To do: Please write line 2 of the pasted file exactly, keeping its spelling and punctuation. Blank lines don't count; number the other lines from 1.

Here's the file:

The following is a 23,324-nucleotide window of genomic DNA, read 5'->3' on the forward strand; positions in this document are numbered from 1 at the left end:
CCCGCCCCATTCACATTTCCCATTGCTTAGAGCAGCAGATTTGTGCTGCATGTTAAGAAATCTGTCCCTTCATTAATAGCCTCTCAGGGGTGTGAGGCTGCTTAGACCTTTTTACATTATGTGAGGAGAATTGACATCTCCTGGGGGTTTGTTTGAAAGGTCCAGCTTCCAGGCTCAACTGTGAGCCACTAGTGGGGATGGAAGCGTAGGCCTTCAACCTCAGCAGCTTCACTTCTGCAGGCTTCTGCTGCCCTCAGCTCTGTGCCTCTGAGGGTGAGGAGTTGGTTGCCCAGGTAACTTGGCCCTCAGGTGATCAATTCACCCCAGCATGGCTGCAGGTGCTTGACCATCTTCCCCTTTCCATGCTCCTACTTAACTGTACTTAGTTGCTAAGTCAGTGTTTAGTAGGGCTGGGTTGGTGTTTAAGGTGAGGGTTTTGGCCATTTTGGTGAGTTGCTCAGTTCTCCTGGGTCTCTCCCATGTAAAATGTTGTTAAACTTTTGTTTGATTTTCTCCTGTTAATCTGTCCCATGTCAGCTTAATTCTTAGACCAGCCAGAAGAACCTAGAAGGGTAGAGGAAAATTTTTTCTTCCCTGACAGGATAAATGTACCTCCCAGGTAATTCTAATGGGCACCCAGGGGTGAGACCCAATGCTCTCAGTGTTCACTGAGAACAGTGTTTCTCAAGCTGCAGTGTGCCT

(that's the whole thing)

CCCGCCCCATTCACATTTCCCATTGCTTAGAGCAGCAGATTTGTGCTGCATGTTAAGAAATCTGTCCCTTCATTAATAGCCTCTCAGGGGTGTGAGGCTGCTTAGACCTTTTTACATTATGTGAGGAGAATTGACATCTCCTGGGGGTTTGTTTGAAAGGTCCAGCTTCCAGGCTCAACTGTGAGCCACTAGTGGGGATGGAAGCGTAGGCCTTCAACCTCAGCAGCTTCACTTCTGCAGGCTTCTGCTGCCCTCAGCTCTGTGCCTCTGAGGGTGAGGAGTTGGTTGCCCAGGTAACTTGGCCCTCAGGTGATCAATTCACCCCAGCATGGCTGCAGGTGCTTGACCATCTTCCCCTTTCCATGCTCCTACTTAACTGTACTTAGTTGCTAAGTCAGTGTTTAGTAGGGCTGGGTTGGTGTTTAAGGTGAGGGTTTTGGCCATTTTGGTGAGTTGCTCAGTTCTCCTGGGTCTCTCCCATGTAAAATGTTGTTAAACTTTTGTTTGATTTTCTCCTGTTAATCTGTCCCATGTCAGCTTAATTCTTAGACCAGCCAGAAGAACCTAGAAGGGTAGAGGAAAATTTTTTCTTCCCTGACAGGATAAATGTACCTCCCAGGTAATTCTAATGGGCACCCAGGGGTGAGACCCAATGCTCTCAGTGTTCACTGAGAACAGTGTTTCTCAAGCTGCAGTGTGCCT